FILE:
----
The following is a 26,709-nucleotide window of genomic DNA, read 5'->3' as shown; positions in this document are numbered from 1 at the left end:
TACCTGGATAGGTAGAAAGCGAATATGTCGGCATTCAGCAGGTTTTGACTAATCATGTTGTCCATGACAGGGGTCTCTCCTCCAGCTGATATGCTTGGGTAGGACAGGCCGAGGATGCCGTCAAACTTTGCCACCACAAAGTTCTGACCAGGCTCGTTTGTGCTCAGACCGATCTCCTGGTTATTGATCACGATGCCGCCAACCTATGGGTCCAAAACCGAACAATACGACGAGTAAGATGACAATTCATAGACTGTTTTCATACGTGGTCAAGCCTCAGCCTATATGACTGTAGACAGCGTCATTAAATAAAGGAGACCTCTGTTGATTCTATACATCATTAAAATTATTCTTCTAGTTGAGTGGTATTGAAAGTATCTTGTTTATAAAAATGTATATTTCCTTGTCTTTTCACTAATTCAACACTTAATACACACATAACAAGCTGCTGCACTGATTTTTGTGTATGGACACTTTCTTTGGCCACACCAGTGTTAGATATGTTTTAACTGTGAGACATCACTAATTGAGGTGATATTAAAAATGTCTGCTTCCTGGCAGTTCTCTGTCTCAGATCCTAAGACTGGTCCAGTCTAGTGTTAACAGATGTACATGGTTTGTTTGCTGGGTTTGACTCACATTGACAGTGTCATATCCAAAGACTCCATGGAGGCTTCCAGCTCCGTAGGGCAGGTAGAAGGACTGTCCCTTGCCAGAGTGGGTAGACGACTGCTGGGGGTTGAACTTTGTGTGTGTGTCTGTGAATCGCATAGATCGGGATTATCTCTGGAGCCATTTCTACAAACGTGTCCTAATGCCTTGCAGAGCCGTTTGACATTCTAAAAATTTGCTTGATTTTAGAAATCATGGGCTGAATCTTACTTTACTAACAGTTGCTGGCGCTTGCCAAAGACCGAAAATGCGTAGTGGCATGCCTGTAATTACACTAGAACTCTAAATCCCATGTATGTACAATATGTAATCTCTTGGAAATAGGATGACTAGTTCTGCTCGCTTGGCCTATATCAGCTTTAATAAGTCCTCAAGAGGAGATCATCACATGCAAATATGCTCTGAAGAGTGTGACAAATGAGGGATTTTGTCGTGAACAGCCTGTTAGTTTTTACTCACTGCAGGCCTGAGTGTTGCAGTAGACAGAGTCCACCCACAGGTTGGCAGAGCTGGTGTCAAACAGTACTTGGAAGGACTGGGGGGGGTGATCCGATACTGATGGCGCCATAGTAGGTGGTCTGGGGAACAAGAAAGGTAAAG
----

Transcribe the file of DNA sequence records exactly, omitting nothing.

The following is a 26,709-nucleotide window of genomic DNA, read 5'->3' as shown; positions in this document are numbered from 1 at the left end:
TACCTGGATAGGTAGAAAGCGAATATGTCGGCATTCAGCAGGTTTTGACTAATCATGTTGTCCATGACAGGGGTCTCTCCTCCAGCTGATATGCTTGGGTAGGACAGGCCGAGGATGCCGTCAAACTTTGCCACCACAAAGTTCTGACCAGGCTCGTTTGTGCTCAGACCGATCTCCTGGTTATTGATCACGATGCCGCCAACCTATGGGTCCAAAACCGAACAATACGACGAGTAAGATGACAATTCATAGACTGTTTTCATACGTGGTCAAGCCTCAGCCTATATGACTGTAGACAGCGTCATTAAATAAAGGAGACCTCTGTTGATTCTATACATCATTAAAATTATTCTTCTAGTTGAGTGGTATTGAAAGTATCTTGTTTATAAAAATGTATATTTCCTTGTCTTTTCACTAATTCAACACTTAATACACACATAACAAGCTGCTGCACTGATTTTTGTGTATGGACACTTTCTTTGGCCACACCAGTGTTAGATATGTTTTAACTGTGAGACATCACTAATTGAGGTGATATTAAAAATGTCTGCTTCCTGGCAGTTCTCTGTCTCAGATCCTAAGACTGGTCCAGTCTAGTGTTAACAGATGTACATGGTTTGTTTGCTGGGTTTGACTCACATTGACAGTGTCATATCCAAAGACTCCATGGAGGCTTCCAGCTCCGTAGGGCAGGTAGAAGGACTGTCCCTTGCCAGAGTGGGTAGACGACTGCTGGGGGTTGAACTTTGTGTGTGTGTCTGTGAATCGCATAGATCGGGATTATCTCTGGAGCCATTTCTACAAACGTGTCCTAATGCCTTGCAGAGCCGTTTGACATTCTAAAAATTTGCTTGATTTTAGAAATCATGGGCTGAATCTTACTTTACTAACAGTTGCTGGCGCTTGCCAAAGACCGAAAATGCGTAGTGGCATGCCTGTAATTACACTAGAACTCTAAATCCCATGTATGTACAATATGTAATCTCTTGGAAATAGGATGACTAGTTCTGCTCGCTTGGCCTATATCAGCTTTAATAAGTCCTCAAGAGGAGATCATCACATGCAAATATGCTCTGAAGAGTGTGACAAATGAGGGATTTTGTCGTGAACAGCCTGTTAGTTTTTACTCACTGCAGGCCTGAGTGTTGCAGTAGACAGAGTCCACCCACAGGTTGGCAGAGCTGGTGTCAAACAGTACTTGGAAGGACTGGGGGGGGTGATCCGATACTGATGGCGCCATAGTAGGTGGTCTGGGGAACAAGAAAGGTAAAG